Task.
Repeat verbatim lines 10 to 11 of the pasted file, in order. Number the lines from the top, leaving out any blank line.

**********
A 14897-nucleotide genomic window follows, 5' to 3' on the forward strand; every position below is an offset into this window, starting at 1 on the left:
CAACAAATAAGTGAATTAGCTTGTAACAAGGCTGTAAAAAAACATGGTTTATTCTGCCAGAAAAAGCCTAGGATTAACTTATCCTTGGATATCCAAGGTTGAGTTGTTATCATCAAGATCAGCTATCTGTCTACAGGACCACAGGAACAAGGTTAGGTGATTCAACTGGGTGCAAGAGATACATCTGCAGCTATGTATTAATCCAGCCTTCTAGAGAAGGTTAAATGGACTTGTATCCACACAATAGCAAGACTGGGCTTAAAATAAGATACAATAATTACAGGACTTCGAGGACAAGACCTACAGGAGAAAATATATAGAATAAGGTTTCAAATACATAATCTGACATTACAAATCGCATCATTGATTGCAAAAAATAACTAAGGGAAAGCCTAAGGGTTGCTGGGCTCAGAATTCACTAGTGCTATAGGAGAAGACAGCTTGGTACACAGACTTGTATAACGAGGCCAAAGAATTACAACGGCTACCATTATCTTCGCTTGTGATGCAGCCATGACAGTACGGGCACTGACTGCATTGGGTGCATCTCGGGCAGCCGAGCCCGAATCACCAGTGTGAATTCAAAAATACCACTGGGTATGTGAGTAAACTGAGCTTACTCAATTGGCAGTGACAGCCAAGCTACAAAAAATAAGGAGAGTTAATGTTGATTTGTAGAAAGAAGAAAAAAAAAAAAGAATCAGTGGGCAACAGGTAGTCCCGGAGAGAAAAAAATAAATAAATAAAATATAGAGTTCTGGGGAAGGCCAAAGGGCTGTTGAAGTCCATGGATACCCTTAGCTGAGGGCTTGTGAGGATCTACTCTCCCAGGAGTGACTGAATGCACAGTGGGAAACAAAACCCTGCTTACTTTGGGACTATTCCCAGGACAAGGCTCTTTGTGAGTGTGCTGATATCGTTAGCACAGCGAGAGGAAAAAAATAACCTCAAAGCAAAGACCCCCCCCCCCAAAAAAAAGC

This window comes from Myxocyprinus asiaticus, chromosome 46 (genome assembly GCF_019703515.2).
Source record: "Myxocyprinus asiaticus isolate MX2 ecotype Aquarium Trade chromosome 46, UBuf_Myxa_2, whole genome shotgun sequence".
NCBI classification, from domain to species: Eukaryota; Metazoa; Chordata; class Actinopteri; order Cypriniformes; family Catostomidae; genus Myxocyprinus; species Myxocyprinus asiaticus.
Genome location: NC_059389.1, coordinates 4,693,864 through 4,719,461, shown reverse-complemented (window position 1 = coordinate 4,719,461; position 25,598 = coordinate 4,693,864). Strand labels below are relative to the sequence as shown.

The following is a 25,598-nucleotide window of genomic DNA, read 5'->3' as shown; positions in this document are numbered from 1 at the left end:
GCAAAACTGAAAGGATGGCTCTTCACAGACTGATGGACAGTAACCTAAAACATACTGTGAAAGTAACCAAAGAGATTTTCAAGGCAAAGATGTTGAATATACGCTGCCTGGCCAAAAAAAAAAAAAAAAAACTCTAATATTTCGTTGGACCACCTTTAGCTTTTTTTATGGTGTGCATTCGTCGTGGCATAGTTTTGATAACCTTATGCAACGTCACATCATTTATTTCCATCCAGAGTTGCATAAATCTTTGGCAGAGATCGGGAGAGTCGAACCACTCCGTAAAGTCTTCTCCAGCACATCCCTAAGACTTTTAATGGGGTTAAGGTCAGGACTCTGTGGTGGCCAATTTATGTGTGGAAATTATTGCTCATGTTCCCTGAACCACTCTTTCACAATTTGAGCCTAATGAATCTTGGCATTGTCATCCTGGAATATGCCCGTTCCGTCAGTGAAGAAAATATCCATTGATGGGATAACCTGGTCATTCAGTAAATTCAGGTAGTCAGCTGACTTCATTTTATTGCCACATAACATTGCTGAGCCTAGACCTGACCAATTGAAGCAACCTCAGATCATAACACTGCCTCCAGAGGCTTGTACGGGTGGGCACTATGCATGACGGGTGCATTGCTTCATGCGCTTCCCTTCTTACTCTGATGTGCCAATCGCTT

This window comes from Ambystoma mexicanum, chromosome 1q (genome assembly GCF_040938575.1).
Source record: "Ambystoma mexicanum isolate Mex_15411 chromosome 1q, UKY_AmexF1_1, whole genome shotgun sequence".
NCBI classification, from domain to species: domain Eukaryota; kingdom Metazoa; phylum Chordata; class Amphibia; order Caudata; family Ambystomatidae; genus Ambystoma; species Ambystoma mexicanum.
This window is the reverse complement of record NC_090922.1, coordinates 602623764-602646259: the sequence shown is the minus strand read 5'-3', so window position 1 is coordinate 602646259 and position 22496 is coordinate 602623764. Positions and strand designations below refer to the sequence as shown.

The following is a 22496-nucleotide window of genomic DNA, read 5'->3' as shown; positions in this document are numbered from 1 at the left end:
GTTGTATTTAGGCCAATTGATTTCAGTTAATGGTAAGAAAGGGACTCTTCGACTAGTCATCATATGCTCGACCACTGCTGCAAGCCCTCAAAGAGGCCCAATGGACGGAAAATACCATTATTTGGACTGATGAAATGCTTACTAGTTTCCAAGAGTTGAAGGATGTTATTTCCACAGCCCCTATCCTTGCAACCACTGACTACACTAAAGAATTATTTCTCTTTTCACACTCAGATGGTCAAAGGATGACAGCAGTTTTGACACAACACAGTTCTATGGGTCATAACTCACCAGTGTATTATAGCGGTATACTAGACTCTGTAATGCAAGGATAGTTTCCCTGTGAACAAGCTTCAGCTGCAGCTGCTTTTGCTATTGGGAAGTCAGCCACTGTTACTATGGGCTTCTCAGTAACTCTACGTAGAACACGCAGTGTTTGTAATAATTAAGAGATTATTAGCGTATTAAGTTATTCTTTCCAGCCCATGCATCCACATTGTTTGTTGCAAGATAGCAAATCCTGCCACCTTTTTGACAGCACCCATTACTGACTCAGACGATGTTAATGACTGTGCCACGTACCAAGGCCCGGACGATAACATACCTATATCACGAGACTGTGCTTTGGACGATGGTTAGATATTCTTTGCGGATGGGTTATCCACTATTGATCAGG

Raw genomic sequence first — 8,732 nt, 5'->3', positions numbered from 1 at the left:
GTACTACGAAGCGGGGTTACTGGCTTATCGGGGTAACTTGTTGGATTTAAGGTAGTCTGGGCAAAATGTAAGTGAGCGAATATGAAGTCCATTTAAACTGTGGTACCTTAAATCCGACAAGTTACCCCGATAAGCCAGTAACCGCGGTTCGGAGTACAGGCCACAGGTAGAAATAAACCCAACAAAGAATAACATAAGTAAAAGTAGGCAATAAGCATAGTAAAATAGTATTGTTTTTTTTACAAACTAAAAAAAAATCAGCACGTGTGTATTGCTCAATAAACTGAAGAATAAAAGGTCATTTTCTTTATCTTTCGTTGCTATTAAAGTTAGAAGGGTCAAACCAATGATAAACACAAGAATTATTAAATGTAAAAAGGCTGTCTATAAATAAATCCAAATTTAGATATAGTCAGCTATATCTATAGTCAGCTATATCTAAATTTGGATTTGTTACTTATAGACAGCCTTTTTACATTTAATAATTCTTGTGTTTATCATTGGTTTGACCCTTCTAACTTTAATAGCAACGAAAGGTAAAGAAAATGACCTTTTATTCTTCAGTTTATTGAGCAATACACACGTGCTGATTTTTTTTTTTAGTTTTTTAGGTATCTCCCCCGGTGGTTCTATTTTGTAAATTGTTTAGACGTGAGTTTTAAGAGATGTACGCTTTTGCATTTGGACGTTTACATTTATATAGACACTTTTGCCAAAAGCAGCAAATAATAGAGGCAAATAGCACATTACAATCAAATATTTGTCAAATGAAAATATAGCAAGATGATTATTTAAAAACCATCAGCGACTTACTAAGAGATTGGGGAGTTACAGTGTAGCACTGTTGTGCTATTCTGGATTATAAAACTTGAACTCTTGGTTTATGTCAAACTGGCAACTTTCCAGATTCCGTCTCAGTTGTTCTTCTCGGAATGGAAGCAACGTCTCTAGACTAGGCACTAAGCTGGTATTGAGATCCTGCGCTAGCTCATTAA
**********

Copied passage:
Source record: "Ambystoma mexicanum isolate Mex_15411 chromosome 1q, UKY_AmexF1_1, whole genome shotgun sequence".
NCBI classification, from domain to species: domain Eukaryota; kingdom Metazoa; phylum Chordata; class Amphibia; order Caudata; family Ambystomatidae; genus Ambystoma; species Ambystoma mexicanum.